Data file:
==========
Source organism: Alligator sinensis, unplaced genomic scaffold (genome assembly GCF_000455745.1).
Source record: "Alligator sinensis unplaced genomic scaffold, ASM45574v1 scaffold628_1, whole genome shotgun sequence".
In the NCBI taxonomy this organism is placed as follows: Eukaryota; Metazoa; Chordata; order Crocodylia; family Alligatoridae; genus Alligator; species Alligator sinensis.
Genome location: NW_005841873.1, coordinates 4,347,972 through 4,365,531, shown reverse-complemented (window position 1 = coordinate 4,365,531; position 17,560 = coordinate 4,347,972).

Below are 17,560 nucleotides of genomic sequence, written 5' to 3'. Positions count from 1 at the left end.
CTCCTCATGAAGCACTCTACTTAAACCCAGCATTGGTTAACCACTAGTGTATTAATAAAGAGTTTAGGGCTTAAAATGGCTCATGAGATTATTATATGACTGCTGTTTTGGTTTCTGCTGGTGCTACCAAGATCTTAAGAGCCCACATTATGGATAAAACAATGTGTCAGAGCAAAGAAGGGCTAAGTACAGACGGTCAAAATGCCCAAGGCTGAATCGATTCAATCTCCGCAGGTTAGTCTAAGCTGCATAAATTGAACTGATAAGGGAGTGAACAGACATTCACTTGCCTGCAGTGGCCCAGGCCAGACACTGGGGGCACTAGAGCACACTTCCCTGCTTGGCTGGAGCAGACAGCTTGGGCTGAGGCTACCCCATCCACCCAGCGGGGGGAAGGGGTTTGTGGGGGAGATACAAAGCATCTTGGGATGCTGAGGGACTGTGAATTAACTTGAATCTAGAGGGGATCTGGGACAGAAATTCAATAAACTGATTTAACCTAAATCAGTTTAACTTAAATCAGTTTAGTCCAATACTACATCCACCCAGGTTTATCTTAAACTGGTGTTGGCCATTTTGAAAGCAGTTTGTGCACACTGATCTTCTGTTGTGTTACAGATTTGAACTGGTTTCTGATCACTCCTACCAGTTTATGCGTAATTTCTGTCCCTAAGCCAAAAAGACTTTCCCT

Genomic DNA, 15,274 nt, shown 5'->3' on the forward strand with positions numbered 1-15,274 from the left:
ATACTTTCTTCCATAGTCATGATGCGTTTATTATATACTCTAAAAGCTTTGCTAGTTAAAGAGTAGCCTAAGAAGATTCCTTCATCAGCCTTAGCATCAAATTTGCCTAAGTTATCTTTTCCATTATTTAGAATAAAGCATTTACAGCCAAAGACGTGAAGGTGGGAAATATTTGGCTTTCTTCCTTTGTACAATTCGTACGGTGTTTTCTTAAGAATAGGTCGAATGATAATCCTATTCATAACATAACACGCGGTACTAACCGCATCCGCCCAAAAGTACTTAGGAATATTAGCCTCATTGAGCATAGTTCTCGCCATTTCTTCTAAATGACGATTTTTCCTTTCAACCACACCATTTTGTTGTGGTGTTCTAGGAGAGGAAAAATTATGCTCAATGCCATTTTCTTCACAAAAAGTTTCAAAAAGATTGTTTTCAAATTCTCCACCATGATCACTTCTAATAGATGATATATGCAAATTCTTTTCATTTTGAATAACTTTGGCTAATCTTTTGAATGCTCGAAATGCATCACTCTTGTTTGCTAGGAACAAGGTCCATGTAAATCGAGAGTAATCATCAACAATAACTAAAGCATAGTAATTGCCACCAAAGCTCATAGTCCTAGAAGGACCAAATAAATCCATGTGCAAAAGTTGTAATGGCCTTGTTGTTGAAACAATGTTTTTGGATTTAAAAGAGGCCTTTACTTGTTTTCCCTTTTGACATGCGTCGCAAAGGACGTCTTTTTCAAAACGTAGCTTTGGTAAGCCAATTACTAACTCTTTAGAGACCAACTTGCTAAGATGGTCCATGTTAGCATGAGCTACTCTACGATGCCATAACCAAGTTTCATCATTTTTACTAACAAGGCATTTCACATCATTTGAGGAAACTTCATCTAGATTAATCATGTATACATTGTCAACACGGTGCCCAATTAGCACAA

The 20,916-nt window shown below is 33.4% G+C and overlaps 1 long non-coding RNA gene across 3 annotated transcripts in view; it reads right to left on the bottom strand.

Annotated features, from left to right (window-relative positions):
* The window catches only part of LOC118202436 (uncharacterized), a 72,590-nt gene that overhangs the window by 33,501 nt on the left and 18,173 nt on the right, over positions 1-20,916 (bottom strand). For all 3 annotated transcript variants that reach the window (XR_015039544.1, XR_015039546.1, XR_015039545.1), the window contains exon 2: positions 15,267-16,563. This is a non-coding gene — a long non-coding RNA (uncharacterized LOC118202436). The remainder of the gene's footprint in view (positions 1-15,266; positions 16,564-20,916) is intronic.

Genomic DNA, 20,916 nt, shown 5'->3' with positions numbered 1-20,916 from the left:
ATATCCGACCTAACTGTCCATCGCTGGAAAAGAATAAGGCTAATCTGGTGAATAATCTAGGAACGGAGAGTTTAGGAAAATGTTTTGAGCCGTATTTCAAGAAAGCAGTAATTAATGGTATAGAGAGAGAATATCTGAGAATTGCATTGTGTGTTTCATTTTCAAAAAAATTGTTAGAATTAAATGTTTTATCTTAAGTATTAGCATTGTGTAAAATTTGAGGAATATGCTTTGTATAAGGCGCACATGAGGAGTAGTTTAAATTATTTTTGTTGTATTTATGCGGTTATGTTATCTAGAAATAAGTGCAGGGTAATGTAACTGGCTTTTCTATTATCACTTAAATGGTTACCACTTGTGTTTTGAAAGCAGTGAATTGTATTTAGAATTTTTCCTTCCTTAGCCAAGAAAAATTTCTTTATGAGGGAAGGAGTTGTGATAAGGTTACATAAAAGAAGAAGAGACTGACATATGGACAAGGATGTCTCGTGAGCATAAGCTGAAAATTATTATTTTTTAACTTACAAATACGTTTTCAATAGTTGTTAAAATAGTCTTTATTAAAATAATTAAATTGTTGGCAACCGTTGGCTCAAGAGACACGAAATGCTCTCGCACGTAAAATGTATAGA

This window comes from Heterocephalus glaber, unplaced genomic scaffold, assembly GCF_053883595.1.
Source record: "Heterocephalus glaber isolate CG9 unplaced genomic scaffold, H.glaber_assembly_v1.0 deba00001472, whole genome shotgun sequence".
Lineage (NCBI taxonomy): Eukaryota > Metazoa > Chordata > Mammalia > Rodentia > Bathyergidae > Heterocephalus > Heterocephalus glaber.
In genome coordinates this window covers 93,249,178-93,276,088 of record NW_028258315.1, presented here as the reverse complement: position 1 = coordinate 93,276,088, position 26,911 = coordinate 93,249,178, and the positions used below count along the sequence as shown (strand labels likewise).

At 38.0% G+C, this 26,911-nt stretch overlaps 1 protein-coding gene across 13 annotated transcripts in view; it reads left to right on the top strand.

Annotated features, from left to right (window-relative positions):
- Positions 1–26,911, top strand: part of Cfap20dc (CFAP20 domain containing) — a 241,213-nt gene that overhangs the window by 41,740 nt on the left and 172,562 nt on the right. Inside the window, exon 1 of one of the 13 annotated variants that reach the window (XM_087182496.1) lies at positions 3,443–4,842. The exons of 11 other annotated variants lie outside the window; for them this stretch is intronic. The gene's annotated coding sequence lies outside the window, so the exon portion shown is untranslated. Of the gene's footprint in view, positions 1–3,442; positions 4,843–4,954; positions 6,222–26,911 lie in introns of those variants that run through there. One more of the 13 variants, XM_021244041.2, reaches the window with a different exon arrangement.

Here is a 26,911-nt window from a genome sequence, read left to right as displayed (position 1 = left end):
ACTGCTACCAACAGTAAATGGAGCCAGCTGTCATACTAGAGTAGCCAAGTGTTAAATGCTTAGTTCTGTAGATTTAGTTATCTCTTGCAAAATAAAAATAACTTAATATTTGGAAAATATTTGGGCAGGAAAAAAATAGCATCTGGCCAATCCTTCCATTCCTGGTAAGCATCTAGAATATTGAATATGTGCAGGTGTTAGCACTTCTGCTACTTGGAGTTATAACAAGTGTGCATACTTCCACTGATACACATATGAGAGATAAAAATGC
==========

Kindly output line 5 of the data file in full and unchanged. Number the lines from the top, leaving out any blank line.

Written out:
Below are 17,560 nucleotides of genomic sequence, written 5' to 3'. Positions count from 1 at the left end.